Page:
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Tennis at Queen's Club: a perfect aperitif for Wimbledon

DEBUT: Jay Clarke

WITH WIMBLEDON fast approaching, there are several warm-up events before the Grand Slam in SW19. It means tennis fans dusting down their picnic baskets and chairs to join the long queues once again.

For the uninitiated, The Queen’s Club Championships is an annual tournament hosting the most exciting names in male singles and doubles tennis. For the first time, men’s wheelchair tennis matches are included.

The grass courts are in leafy West Kensington, London. Currently, known as the Fever-Tree Championships for sponsorship reasons, the competition runs from 18 - 24 June.

Queen’s Club is steeped in long history and tradition. It is one of the most prestigious Men’s grass court tournaments, as well as one of the oldest. The tournament is smaller than Wimbledon and known for its accessibility to the players.

The first thing to know when visiting Queen’s Club is taking public transport to the venue is recommended. There are no public car parks on site. The closest Underground stations are Parsons Green and West Kensington, on the District Line. The club is not far from Central London.

There is plenty of signs and stewards for help. Entry to the ground is via two entrances and the venue is not difficult to miss walking from the stations. You will see the crowds. Plus, the tall Centre Court stand is wrapped in colourful Fever-Tree branding, visible from a distance.

Once through security, walking around The Queen’s Club today reminds me why this is one of my favourites. The tournament takes place across three courts, which look immaculate, green and lush. Along with several smaller practice courts, this is one of the ways for spectators to see players up close. Plenty of hospitality choices with Strawberries and cream on tap too.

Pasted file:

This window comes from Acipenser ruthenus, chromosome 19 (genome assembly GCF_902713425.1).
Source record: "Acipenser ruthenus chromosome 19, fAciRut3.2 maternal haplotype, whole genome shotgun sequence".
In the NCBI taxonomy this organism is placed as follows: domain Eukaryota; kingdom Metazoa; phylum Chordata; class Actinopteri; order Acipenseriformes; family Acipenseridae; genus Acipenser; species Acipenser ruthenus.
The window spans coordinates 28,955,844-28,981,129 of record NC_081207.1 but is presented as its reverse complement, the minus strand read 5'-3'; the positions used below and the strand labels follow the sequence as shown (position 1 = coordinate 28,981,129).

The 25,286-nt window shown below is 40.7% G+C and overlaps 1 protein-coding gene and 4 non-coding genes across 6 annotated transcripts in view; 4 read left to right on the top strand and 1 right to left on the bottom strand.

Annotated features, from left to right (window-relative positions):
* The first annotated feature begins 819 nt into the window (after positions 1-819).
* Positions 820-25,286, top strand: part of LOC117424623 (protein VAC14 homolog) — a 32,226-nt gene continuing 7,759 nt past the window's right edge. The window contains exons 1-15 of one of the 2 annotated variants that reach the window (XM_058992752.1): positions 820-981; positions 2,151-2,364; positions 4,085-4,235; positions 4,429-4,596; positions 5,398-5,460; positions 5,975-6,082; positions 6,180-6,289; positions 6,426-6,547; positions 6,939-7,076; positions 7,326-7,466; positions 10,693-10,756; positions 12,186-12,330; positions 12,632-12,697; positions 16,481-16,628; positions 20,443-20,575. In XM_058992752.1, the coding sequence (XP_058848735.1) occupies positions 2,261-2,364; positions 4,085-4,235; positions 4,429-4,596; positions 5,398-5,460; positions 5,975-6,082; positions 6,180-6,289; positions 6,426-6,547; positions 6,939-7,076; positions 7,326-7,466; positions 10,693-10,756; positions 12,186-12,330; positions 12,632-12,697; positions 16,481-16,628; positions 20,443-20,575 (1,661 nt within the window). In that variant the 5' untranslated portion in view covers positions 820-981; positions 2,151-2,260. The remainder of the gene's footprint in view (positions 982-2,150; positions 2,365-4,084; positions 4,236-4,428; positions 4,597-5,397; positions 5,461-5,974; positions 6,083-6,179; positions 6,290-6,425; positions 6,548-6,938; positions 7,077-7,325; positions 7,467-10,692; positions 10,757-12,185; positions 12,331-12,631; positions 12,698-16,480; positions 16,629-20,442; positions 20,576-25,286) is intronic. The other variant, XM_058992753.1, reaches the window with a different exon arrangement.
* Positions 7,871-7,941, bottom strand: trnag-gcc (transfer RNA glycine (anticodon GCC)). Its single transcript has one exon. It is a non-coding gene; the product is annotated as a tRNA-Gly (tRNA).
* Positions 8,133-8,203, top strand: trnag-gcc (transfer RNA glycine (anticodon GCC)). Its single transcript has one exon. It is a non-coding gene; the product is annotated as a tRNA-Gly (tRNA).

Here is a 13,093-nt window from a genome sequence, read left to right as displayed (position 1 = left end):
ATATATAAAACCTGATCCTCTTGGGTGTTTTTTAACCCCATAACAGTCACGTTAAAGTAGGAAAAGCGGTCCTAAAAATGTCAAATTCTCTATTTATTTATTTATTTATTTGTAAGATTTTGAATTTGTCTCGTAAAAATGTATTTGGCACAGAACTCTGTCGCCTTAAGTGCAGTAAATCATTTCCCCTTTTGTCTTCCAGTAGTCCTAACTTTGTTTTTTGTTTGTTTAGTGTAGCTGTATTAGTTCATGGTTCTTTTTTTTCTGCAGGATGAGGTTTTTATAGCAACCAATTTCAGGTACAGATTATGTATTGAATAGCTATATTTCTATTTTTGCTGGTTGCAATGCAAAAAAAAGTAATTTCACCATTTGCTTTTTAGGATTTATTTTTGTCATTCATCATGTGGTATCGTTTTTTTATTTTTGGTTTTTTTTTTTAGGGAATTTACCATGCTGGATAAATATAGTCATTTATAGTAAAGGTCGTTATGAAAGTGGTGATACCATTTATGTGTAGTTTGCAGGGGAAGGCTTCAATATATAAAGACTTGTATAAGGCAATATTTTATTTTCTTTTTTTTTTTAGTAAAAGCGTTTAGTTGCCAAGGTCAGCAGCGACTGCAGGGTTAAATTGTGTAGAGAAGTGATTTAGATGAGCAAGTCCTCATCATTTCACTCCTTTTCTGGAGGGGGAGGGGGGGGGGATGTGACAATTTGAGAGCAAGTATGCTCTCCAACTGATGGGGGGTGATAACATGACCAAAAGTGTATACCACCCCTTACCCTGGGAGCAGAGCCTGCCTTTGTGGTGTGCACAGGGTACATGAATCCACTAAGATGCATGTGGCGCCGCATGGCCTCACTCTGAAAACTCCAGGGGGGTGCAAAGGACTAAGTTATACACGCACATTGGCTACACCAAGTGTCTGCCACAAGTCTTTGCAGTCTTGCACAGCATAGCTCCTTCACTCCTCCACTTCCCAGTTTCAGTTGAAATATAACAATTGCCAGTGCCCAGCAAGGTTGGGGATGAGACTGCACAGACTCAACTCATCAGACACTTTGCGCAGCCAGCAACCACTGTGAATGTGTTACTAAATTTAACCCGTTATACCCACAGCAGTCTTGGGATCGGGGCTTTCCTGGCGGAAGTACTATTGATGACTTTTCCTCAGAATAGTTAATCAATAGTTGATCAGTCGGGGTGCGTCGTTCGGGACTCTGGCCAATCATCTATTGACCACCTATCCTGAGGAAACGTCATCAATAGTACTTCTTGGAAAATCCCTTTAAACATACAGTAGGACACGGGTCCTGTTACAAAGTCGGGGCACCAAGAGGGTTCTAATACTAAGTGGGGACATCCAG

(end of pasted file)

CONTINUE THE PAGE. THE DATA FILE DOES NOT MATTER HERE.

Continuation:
There are quality players to watch. For 134 years, this tournament has played host to some of the best tennis players. This year is the strongest line up ever, with 14 of the world’s best 30 are taking part.

Not only 2014 winner Grigor Dimitrov from the Top 10 signed up to play in the competition. Others included last year’s finalist Marin Cilic and Britain’s number one Kyle Edmund.

There’s an opportunity to see established players return to the grass after injury: Stan Wawrinka and Andy Murray. Big name players ensure large crowd attendance throughout the week.

In this sport, there is nothing more compelling than an up and coming player exploding on to the scene. Nick Kyrgios and Canada’s Dennis Shapovalov are leading the new era. In fact, Britain’s Jay Clarke made his debut on the first day of Queens, as the 19-year-old from Derby received a wildcard to allow him entry into the competition.

He faced off against one of the fastest servers on the tour Sam Querrey,
Ranked 14th in the world, Querrey beat current and former world number ones Rafael Nada, Novak Djokovic and Andy Murray on the tour.

Despite a blistering performance from Clarke, the American swept to victory just over an hour. The Derby native coped well with last year’s Wimbledon semi-finalist but lost 6-3 6-3.

Altogether, a day out at the Fever-Tree Championships can appeal to a wide spectrum of people. From the tennis purist to the someone who want to experience a classic British iconic event. It’s a great opportunity see world class players playing. Likewise, the event has fantastic heritage and history too.

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